One of the community resources which could be accessed by borderline personality disorder patient to improve her health is Australian Borderline Personality Disorder Foundation. This foundation is created in association with volunteers, passionate clinicians and carers who want to encourage and help the patients who are suffering from a borderline personality disorder. Their aim is to reduce the stigma and help people to access the services that are made for them. They target every individual in the Australian population such as aboriginal and Torres Strait Islanders, Adults, Families, People with an increased danger of suicide and people who bereaved by suicide. They also target young peoples and children in addition to patients of mental illnesses. With that, they also take care of farming communities and remote and regional communities (Australian Borderline Personality Disorder Foundation Limited, 2020). They are a charitable organization. Its mission is to form a positive culture around borderline personality disorder. The other aims of this foundation are to provide timely, high quality and responsive treatment service to the borderline personality disorder patients and to their family and carer. It also focuses on educating and family member and the carer so that they can provide better care to the patients. With that, they also give education to the clinicians as well about the borderline personality disorder condition. They basically want to improve the patient’s wellbeing in the community and it also provides the best quality research about every aspect of borderline personality disorder (Australian Borderline Personality Disorder Foundation Limited, 2020).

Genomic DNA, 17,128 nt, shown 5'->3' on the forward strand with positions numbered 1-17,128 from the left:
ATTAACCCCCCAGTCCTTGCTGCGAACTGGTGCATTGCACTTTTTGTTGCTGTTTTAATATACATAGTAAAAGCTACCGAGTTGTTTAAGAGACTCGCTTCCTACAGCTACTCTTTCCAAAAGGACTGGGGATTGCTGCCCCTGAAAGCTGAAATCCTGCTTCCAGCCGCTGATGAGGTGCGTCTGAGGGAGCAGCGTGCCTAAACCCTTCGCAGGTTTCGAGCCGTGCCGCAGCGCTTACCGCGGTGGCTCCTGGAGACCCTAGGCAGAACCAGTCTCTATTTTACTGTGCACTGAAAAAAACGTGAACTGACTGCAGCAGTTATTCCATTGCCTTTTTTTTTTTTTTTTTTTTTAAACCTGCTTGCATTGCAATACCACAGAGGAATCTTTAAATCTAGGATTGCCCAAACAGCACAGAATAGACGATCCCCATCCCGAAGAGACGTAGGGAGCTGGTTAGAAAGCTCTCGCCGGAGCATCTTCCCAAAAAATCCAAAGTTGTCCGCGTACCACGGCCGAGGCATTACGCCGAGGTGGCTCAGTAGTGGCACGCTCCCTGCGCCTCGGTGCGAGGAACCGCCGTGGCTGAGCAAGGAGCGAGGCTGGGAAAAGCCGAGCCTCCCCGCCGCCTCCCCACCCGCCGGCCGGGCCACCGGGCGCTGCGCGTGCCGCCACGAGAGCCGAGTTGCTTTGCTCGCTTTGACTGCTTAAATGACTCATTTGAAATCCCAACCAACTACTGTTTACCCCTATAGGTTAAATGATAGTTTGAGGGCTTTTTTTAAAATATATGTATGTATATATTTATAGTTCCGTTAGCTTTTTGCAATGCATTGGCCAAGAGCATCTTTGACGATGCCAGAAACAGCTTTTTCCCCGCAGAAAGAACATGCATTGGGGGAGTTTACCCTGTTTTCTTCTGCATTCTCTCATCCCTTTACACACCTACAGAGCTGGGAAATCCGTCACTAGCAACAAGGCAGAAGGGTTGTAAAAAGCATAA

Another community resource that could be accessed by the patient is Project Air Strategy for Personality Disorders. They have partnered with Medical research institute of the University of Wollongong and Illawarra Health in addition to NSW Health Districts and NSW Ministry for Health and Local. It seeks to communicate with families, consumers, community and carers so as to provide better treatment and support to the personality disorder patients (Project Air Strategy for Personality Disorders, 2020). Their mission is to improve treatment options for the patients of personality disorders and their carers and family. They have provided the patient with suicide prevention helplines. They also help with borderline support by providing relevant information about the illness and supporting its diagnosis in patients. They also give details about support groups for the patient and their families and carers. In addition to that, they have given multiple numbers for multiple support group so that the borderline personality disorder patient or her family could connect to them and can acquire their help (Project Air Strategy for Personality Disorders, 2020).